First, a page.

Increased Education Spending Going to Administrators

For years, I have suspected that a lot of increased per pupil spending in public schools has gone to increasing numbers of administrators rather than teachers or facilities.  I just have to compare the administration numbers at my kids private school and those at the local public school and the contrast is just amazing.

Mark Perry demonstrates a similar effect in state-run college education:

This decade has been good for associate vice chancellors at UNC-Chapel Hill. Their numbers have nearly doubled, from 10 to 19, and the money paid to them has more than tripled, to a total of nearly $4 million a year. The university now admits that some of these people were in jobs that were not vital. They represent the rapid management growth in the 16-campus UNC system that has added tens of millions of dollars to annual payrolls.

Now, with a tough economy and sinking tax revenues, UNC officials and state lawmakers say these jobs need cutting first.

Systemwide over the past five years, the administrative ranks have grown by 28%, from 1,269 administrative jobs to 1,623 last year, UNC-system data show. That's faster than the growth of faculty and other teaching positions -- 24% -- and faster than student enrollment at 14%. The number of people with provost or chancellor in their titles alone has increased by 34% the past five years, from 312 in 2004 to 418 last year. The cost was $61.1 million, up $25 million from five years before.

Perry also show similar numbers in his own university in Michigan.

Kudos to the UNC system for at least considering cuts in these bloated administrator positions.  You never see public grade schools systems ever suggest such cuts - when forced to economize, they always suggest cutting something inflammatory like textbooks for high school or crayons for kindergarteners.  One difference is that UNC faces competition from a myriad of other public and private colleges, while most local grade school districts do not.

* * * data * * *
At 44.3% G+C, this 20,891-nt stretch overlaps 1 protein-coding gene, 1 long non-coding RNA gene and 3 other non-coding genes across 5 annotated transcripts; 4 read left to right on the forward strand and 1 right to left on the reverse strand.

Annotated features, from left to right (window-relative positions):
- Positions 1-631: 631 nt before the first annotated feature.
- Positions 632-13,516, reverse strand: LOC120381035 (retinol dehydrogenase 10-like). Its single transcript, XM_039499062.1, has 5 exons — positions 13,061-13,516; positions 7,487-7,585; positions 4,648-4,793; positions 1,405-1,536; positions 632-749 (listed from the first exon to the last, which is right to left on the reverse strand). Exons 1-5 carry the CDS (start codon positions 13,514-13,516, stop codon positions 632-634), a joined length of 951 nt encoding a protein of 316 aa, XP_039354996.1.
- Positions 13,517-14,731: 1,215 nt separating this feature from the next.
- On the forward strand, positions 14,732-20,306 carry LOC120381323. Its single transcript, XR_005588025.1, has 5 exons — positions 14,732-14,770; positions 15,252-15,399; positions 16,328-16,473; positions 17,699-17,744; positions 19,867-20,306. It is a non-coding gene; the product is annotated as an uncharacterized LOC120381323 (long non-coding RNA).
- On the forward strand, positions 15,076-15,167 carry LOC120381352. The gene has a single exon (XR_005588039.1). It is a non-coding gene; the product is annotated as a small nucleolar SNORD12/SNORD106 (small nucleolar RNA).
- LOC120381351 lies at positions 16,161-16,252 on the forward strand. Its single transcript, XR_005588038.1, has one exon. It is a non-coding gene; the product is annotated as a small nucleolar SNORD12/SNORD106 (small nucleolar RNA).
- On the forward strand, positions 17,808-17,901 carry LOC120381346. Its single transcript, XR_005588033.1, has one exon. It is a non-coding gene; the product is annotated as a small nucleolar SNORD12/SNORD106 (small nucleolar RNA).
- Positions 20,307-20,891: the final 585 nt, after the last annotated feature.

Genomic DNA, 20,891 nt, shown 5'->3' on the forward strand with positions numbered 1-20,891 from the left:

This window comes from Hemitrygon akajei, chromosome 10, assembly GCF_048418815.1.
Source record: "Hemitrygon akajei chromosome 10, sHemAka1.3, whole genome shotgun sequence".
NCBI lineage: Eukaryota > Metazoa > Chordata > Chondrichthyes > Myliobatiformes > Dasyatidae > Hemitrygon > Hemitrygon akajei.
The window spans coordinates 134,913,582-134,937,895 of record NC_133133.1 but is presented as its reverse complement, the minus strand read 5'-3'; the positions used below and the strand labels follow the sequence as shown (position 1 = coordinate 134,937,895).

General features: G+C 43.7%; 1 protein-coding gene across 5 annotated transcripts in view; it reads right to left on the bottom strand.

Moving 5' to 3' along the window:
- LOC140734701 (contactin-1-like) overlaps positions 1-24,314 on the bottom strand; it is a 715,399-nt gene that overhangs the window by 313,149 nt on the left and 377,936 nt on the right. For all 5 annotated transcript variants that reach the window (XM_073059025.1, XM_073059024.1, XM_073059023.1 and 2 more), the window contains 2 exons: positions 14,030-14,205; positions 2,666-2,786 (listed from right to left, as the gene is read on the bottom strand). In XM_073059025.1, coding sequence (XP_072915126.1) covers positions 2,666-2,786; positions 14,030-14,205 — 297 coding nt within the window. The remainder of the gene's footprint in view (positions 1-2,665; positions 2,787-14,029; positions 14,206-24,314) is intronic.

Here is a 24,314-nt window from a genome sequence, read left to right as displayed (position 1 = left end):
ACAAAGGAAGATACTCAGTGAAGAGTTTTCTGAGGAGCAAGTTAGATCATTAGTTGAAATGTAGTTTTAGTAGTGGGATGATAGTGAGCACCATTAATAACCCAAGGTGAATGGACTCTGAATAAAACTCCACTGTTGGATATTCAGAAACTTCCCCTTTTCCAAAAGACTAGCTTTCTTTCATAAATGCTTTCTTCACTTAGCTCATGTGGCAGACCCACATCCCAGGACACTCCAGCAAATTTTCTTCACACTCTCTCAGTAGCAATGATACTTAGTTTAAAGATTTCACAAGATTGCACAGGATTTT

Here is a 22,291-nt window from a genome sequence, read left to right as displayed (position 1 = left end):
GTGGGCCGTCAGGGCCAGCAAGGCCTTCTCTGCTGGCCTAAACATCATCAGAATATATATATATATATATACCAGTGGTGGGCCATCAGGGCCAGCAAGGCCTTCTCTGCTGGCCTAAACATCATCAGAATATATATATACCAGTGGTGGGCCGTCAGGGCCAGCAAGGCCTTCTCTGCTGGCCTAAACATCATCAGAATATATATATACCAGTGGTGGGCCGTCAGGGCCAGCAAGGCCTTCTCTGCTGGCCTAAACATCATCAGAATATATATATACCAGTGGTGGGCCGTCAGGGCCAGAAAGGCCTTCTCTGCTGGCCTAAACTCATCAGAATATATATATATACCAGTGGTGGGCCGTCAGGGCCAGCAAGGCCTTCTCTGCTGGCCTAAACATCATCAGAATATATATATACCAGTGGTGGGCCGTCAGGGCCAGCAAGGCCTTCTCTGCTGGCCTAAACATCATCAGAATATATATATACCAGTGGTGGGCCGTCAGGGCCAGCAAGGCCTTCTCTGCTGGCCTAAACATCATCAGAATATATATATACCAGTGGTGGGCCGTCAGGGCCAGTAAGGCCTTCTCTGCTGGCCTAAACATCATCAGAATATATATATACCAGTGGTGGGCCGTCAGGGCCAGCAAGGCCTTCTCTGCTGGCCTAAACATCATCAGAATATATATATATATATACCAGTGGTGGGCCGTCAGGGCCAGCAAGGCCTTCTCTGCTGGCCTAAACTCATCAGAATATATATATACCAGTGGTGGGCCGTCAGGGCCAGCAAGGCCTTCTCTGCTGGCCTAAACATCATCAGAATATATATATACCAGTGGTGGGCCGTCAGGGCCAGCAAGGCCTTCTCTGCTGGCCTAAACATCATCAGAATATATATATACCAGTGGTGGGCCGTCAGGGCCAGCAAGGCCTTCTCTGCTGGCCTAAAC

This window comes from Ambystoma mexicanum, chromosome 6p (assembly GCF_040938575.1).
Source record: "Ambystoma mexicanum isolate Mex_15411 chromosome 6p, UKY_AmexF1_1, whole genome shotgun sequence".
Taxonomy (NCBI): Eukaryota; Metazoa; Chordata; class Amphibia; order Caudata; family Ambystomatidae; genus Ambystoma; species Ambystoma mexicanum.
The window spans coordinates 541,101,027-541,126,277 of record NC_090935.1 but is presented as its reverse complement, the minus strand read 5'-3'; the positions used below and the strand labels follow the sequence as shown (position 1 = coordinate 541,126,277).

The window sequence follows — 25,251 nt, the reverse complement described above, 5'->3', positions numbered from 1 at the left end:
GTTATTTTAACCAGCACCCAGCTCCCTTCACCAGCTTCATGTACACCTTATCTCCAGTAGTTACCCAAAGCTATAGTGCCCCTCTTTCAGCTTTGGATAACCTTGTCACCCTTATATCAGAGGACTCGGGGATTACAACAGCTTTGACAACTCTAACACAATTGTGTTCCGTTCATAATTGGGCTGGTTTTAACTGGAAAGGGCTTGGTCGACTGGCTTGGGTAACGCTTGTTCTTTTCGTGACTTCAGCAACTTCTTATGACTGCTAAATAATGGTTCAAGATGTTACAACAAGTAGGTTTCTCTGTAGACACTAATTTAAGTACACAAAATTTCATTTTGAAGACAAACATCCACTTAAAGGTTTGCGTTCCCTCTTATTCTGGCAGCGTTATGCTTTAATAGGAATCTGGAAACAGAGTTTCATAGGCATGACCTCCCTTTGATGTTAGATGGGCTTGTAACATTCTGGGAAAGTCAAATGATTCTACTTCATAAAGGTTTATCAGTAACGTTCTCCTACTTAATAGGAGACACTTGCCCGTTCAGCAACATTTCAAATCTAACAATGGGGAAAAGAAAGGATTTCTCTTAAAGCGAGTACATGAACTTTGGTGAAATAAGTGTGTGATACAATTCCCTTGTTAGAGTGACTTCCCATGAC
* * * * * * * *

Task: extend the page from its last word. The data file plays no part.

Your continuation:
I would still like to find similar staffing numbers for our local public school district, breaking out teachers from principals, assistant principals, and administrators, but they seem loath to share such detail.

  • http://evilredscandi.blogspot.com Evil Red Scandi

    In a rare instance of blog-pimping (I'm lucky to get out one post a month, I have no idea how Coyote does it), I recently tried to figure out how much schools should cost vs. how much we actually spend. If anyone else knows where all the money goes, I'd love to know. It's not like we get breakdowns of spending or anything like that.

  • Dr. T

    Getting accurate employee data from public schools is almost impossible because of how they game the system. In my school district, former teachers with good connections can become full-time "curriculum coordinators" (despite having a state-mandated standard curriculum). These curriculum coordinators are still listed as teaching staff. So are assistant or vice principles who were promoted from teaching positions. Some full-time administrative positions (such as psychologists) are contracted out and don't show up on the employee rosters. Unless you get a full list of employees and contract workers with titles, you cannot verify the teachers:administrators or teachers:all other employees ratios.

    For Evil Red: See if some well-run but less expensive private schools in your area publish their budgets. That might be a good comparison for public schools.

  • Jess

    While it's difficult to pin down $ figures, the employment #s are pretty open. As a specific example, my kid's HS in Fairfax County, VA with ~ 2,100 students numbers:

    Cost per student (09/10) $13,517
    Annual/contract employees: 223
    Non teaching positions included in A/C: 69

    Services staff "folded into" county budget, estimated building staff (Janitorial, Cafeteria, etc.): 39

    I'll admit that I went to school "back in the day", but a quick look at the "Staff" page of my HS yearbook (2000 students)shows a total - including cafeteria & maintenance, teachers, and admin under 130 (w/90 FT teachers!!!)

    His school does have staffers mine never had, such as "Hispanic Parent Liason", "Korean Parent Liason", "Head of 9th Grade Counseling", "Head of 10th Grade Counseling", ... you get the idea (and yes, they are FT positions w/full benefits).

    And people wonder why I moved my business out of Fairfax City & County...

  • ian